Extract from Review of

"Ballyhoo", featuring W. C. Fields

Heywood Broun

Nation, January 7th, 1931

I feel that one of the high spots in the present theatrical year has been underlined in red because W. C. Fields is juggling again. I am of the opinion that in this diversion the man falls little short of genius. You may protest that juggling does not belong among the major arts. Such an opinion will be held only by those who have witnessed merely the proficient practitioners. Fields is, as far as I know, the only one who is able to introduce the tragic note in the handling of a dozen cigar boxes. When they are pyramided, only to crash because of a sudden off-stage noise, my heart goes out to the protagonist as it seldom does to Lear or Macbeth.

If one thinks of art in terms of line and movement, then I suggest that there is present in this juggling act as much to please the eye as when Pavlowa dances. Like the best of modern painters, Fields can afford to depart from the orthodox, because he is heretical from choice and not from incapacity. I mean, it is amusing when he muffs a trick because you know that he could easily complete it if he cared to. Certainly, there is something admirable in the ability to emotionalize the task of tossing spheres into the air and catching them in rythm. Possibly there is even profundity in such a pastime.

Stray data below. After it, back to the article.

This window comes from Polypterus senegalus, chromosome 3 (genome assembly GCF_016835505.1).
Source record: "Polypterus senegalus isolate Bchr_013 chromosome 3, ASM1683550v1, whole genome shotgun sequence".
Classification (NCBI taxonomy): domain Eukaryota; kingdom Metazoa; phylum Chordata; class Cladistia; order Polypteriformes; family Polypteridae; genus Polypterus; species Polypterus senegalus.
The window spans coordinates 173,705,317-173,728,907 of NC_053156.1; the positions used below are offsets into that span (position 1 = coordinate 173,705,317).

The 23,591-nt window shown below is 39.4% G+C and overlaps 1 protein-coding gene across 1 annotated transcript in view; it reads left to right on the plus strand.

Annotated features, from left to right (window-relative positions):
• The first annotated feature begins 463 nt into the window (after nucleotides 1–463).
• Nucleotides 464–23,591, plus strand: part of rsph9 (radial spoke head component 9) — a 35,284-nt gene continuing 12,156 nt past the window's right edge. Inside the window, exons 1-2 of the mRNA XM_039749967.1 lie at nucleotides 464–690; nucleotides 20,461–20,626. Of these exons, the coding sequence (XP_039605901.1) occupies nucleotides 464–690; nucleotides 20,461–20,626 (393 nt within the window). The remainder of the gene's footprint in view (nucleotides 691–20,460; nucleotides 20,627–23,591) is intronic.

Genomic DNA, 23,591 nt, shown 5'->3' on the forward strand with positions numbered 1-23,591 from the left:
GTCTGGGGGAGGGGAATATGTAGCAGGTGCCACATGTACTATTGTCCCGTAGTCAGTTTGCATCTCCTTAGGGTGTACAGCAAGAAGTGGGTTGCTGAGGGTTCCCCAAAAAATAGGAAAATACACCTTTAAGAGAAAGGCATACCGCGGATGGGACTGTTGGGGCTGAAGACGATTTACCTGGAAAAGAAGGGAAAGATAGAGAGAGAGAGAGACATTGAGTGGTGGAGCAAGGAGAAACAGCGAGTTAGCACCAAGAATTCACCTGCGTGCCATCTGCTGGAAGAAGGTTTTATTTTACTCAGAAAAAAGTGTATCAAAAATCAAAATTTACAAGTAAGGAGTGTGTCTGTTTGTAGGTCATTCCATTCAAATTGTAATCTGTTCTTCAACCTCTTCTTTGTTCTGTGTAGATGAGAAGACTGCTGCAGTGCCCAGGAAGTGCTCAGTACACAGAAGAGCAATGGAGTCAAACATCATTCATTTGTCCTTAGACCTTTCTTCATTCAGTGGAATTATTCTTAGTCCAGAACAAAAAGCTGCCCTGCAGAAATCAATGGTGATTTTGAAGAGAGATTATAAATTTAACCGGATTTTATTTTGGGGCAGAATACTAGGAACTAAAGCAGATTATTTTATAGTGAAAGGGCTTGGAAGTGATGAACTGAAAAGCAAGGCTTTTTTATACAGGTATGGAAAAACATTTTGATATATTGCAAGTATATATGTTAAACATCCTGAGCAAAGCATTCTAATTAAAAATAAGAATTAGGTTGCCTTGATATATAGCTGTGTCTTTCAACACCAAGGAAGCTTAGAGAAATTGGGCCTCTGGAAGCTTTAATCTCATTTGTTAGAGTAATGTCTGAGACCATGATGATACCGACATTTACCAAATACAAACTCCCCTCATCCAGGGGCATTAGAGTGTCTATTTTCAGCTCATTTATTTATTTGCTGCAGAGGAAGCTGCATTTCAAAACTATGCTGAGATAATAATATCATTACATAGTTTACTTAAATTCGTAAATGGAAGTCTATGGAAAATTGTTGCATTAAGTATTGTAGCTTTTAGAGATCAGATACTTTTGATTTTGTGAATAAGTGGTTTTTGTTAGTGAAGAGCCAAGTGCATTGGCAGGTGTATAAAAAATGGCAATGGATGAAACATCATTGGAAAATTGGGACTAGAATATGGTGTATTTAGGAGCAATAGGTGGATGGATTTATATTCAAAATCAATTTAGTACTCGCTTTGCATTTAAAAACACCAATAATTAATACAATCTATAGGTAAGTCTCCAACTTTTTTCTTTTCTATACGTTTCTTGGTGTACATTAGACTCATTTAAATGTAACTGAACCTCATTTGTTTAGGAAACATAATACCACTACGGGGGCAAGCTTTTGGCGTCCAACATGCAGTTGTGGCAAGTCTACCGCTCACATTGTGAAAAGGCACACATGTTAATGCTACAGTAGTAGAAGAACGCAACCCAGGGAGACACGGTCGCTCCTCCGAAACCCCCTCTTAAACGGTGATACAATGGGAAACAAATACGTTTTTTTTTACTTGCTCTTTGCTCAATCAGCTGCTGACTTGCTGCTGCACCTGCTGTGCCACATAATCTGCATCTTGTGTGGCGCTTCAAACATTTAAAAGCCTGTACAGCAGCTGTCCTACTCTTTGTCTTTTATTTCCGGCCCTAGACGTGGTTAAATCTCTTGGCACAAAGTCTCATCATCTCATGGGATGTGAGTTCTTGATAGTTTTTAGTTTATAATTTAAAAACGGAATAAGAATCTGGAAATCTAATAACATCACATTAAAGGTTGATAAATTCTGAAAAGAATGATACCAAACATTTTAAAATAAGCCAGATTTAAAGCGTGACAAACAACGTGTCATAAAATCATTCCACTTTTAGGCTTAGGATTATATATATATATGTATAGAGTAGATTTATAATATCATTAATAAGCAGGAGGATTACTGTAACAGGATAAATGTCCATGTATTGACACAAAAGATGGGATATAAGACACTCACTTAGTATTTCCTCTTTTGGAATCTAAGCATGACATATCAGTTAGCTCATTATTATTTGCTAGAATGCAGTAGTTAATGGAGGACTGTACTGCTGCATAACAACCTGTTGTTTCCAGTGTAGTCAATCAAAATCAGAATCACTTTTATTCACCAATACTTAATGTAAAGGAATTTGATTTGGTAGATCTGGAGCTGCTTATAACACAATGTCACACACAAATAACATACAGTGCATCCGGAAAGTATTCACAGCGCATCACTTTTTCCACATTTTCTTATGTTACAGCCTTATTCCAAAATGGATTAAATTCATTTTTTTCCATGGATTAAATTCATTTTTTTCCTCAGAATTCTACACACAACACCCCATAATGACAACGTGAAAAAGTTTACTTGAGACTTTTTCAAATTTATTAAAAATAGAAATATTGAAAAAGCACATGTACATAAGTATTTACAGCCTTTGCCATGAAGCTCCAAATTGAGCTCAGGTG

Mr. Fields at play among the planets suggest to me an Einsteinian quality. I do not like to rush into symbolism, but if a mortal can personally see to it that these complicated orbits are preserved, each in its entity, then I go home more sure of the safety and sanctity of the universe than before.

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